How the NSA Plans to Infect 'Millions' of Computers with Malware. One presentation outlines how the NSA performs “industrial-scale exploitation” of computer networks across the world.
Top-secret documents reveal that the National Security Agency is dramatically expanding its ability to covertly hack into computers on a mass scale by using automated systems that reduce the level of human oversight in the process. The classified files – provided previously by NSA whistleblower Edward Snowden – contain new details about groundbreaking surveillance technology the agency has developed to infect potentially millions of computers worldwide with malware “implants.”
The clandestine initiative enables the NSA to break into targeted computers and to siphon out data from foreign Internet and phone networks. Phone call metadata does betray sensitive details about your life – study. Warnings that phone call “metadata” can betray detailed information about your life has been confirmed by research at Stanford University.
Researchers there successfully identified a cannabis cultivator, multiple sclerosis sufferer and a visitor to an abortion clinic using nothing more than the timing and destination of their phone calls. Jonathan Mayer and Patrick Mutchler, the researchers behind the finding, used data gleaned from 546 volunteers to assess the extent to which information about who they had called and when revealed personally sensitive information. The research aimed to answer questions raised by the NSA wiretapping revelations, where it was revealed that the US intelligence agency collects metadata - but not content - of millions of phone calls on mobile networks.
Give Me Complicity or Give Me Death: Lavabit Chooses Death. ‘Encryption is a human right’: Wikipedia aims to lock out NSA. German companies to automatically encrypt emails. BERLIN (AP) — Two of Germany's biggest Internet service providers said Friday they will start encrypting customers' emails by default in response to user concerns about online snooping after reports that the U.S.
National Security Agency monitors international electronic communications. The plan by Deutsche Telekom AG and United Internet AG is the digital equivalent of putting an envelope around a postcard. Currently most emails are sent across the web in plain view of anyone standing between the sender and the recipient. Initially the encryption will only be secure between customers of Deutsche Telekom's T-Online service and United Internet's GMX and WEB.DE services — which together account for two-thirds of primary email addresses in Germany — the companies said.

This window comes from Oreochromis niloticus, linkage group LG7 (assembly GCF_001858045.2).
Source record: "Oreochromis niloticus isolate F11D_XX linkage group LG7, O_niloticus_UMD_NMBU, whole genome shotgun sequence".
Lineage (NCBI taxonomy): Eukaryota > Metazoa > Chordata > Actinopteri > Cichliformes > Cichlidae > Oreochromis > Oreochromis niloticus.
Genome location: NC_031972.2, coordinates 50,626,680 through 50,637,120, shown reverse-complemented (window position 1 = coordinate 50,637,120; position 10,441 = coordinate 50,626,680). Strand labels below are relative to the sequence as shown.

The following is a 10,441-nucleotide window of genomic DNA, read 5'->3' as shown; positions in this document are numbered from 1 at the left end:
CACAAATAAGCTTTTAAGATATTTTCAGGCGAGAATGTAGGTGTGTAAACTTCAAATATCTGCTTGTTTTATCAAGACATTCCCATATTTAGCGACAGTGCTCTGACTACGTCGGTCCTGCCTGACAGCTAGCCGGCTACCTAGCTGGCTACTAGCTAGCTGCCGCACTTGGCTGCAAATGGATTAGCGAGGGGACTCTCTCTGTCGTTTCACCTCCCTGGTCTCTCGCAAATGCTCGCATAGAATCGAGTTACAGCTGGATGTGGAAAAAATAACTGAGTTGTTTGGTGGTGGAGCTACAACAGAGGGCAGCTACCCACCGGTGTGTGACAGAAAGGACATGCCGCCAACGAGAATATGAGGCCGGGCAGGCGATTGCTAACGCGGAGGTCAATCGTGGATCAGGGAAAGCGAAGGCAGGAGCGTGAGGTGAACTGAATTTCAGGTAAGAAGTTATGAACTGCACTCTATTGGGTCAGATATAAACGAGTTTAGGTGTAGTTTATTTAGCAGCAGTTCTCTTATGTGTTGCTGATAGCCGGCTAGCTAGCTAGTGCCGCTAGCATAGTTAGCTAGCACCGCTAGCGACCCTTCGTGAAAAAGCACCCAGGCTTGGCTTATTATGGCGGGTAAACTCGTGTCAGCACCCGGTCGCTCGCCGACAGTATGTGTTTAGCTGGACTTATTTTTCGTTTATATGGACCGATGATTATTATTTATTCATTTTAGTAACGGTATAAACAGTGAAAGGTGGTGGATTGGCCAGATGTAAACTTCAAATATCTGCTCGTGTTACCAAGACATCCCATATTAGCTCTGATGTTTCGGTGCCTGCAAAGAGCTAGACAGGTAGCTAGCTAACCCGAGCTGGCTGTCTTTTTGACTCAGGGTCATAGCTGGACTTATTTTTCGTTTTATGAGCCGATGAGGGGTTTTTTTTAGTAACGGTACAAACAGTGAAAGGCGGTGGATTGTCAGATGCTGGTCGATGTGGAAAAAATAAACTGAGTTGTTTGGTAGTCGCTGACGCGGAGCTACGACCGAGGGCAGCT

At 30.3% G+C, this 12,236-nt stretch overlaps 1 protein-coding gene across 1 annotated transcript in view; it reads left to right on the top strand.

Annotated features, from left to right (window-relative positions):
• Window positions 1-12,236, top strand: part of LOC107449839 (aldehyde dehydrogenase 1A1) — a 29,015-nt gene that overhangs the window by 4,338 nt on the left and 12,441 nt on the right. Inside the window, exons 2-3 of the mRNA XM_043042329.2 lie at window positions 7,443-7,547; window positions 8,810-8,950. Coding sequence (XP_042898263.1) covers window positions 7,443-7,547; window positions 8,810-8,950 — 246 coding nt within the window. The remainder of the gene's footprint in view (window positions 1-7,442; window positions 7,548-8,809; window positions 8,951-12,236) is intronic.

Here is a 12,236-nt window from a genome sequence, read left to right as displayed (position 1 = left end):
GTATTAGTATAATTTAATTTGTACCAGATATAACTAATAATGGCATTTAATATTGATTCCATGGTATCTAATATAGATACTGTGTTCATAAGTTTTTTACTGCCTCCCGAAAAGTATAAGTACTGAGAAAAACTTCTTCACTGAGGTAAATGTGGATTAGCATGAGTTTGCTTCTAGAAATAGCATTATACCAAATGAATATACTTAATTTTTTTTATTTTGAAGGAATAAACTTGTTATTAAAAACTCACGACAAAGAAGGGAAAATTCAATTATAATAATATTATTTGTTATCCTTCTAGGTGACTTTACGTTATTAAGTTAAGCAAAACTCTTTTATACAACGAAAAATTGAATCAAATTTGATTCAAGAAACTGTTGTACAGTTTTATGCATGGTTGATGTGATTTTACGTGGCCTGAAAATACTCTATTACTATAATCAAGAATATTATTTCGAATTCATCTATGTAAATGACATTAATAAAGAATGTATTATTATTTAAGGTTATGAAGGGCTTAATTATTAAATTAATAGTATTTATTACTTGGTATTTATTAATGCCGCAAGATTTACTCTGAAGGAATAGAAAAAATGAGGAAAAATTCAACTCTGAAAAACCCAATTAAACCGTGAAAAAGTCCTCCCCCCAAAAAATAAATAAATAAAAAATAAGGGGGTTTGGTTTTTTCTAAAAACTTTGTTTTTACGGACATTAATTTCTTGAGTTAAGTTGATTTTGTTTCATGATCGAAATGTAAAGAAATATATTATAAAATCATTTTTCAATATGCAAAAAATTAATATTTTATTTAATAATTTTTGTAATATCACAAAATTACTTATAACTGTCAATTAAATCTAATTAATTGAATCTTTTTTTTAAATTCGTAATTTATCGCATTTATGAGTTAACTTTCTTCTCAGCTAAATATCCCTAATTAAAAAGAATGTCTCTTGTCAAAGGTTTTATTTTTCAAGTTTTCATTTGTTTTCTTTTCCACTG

Don't Even THINK of Using Encryption Software to Escape NSA Scrutiny. If you were thinking about employing encryption software to avoid the all-encompassing gaze of the NSA, think again.
By seeking to preserve your privacy, you just make yourself a hapless lab rat in their running experiments: Bad news for fans of anonymizing Tor networks, PGP and other encryption services: If you're attempting to avoid the National Security Agency's digital dragnet, you may be making yourself a target, as well as legally allowing the agency to retain your communications indefinitely -- and even use them to test the latest code-breaking tools. Those revelations come via leaked documents that detail the operating guidelines for secret NSA surveillance programs authorized by Congress in 2008. Sorry, NSA, Terrorists Don't Use Verizon. Or Skype. Or Gmail. Image: Flickr The NSA has to collect the metadata from all of our phone calls because terrorists, right?
And the spy agency absolutely must intercept Skypes you conduct with folks out-of-state, or else terrorism. It must sift through your iCloud data and Facebook status updates too, because Al Qaeda. Terrorists are everywhere, they are legion, they are dangerous, and, unfortunately, they don't really do any of the stuff described above. NSA Project XKeyscore Collects Nearly Everything You Do On The Internet. XKeyscore presentation from 2008 – read in full.
Browse Like Bond: Use Any Computer Without Leaving a Trace with Tails. ELI5: The deep web, onion routing , and TOR : explainlikeimfive. Why 'I Have Nothing to Hide' Is the Wrong Way to Think About Surveillance. The programs of the past can be characterized as “proximate surveillance,” in which the government attempted to use technology to directly monitor communication themselves.
The programs of this decade mark the transition to “oblique surveillance,” in which the government more often just goes to the places where information has been accumulating on its own, such as email providers, search engines, social networks, and telecoms. Apologists will always frame our use of information-gathering services like a mobile phone plan or Gmail as a choice. If You've Got Nothing To Hide, You've Actually Got Plenty To Hide. The line "if you've got nothing to hide, you have nothing to worry about" is used all too often in defending surveillance overreach.
It's been debunked countless times in the past, but with the line being trotted out frequently in response to the NSA revelations, it's time for yet another debunking, and there are two good ones that were recently published. First up, we've got Moxie Marlinspike at Wired, who points out that, you're wrong if you think you've got nothing to hide, because our criminal laws are so crazy, that anyone sifting through your data would likely be able to pin quite a few crimes on you if they just wanted to. For instance, did you know that it is a federal crime to be in possession of a lobster under a certain size?